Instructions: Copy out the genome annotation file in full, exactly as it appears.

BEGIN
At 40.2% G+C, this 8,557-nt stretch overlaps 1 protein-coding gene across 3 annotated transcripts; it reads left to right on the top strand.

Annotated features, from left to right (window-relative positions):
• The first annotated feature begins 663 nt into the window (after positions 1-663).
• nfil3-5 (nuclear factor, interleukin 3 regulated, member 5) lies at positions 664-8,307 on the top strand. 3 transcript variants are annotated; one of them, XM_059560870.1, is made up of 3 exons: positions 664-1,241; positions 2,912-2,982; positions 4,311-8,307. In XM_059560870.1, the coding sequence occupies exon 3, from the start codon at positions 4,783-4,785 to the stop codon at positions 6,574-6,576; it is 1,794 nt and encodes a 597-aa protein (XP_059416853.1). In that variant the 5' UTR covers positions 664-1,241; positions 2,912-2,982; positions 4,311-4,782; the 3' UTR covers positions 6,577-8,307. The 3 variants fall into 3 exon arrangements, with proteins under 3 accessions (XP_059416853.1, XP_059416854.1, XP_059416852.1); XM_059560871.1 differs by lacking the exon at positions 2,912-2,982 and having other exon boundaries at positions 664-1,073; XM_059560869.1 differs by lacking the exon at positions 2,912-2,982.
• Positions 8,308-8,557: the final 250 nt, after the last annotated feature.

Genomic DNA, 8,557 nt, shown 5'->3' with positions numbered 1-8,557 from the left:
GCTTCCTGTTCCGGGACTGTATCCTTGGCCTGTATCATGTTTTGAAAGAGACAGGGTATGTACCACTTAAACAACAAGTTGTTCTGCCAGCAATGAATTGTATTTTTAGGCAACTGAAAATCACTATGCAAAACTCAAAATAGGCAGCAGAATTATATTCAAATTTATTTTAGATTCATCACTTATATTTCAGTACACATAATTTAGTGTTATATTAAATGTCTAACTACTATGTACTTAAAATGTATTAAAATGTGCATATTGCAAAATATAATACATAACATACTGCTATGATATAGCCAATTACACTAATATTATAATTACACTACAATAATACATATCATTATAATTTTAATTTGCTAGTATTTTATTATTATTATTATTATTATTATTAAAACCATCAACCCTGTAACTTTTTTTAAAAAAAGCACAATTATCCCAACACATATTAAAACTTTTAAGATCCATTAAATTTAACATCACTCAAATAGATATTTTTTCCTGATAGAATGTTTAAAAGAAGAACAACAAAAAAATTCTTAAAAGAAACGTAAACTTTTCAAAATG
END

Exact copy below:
At 40.2% G+C, this 8,557-nt stretch overlaps 1 protein-coding gene across 3 annotated transcripts; it reads left to right on the top strand.

Annotated features, from left to right (window-relative positions):
• The first annotated feature begins 663 nt into the window (after positions 1-663).
• nfil3-5 (nuclear factor, interleukin 3 regulated, member 5) lies at positions 664-8,307 on the top strand. 3 transcript variants are annotated; one of them, XM_059560870.1, is made up of 3 exons: positions 664-1,241; positions 2,912-2,982; positions 4,311-8,307. In XM_059560870.1, the coding sequence occupies exon 3, from the start codon at positions 4,783-4,785 to the stop codon at positions 6,574-6,576; it is 1,794 nt and encodes a 597-aa protein (XP_059416853.1). In that variant the 5' UTR covers positions 664-1,241; positions 2,912-2,982; positions 4,311-4,782; the 3' UTR covers positions 6,577-8,307. The 3 variants fall into 3 exon arrangements, with proteins under 3 accessions (XP_059416853.1, XP_059416854.1, XP_059416852.1); XM_059560871.1 differs by lacking the exon at positions 2,912-2,982 and having other exon boundaries at positions 664-1,073; XM_059560869.1 differs by lacking the exon at positions 2,912-2,982.
• Positions 8,308-8,557: the final 250 nt, after the last annotated feature.

Genomic DNA, 8,557 nt, shown 5'->3' with positions numbered 1-8,557 from the left:
GCTTCCTGTTCCGGGACTGTATCCTTGGCCTGTATCATGTTTTGAAAGAGACAGGGTATGTACCACTTAAACAACAAGTTGTTCTGCCAGCAATGAATTGTATTTTTAGGCAACTGAAAATCACTATGCAAAACTCAAAATAGGCAGCAGAATTATATTCAAATTTATTTTAGATTCATCACTTATATTTCAGTACACATAATTTAGTGTTATATTAAATGTCTAACTACTATGTACTTAAAATGTATTAAAATGTGCATATTGCAAAATATAATACATAACATACTGCTATGATATAGCCAATTACACTAATATTATAATTACACTACAATAATACATATCATTATAATTTTAATTTGCTAGTATTTTATTATTATTATTATTATTATTATTAAAACCATCAACCCTGTAACTTTTTTTAAAAAAAGCACAATTATCCCAACACATATTAAAACTTTTAAGATCCATTAAATTTAACATCACTCAAATAGATATTTTTTCCTGATAGAATGTTTAAAAGAAGAACAACAAAAAAATTCTTAAAAGAAACGTAAACTTTTCAAAATG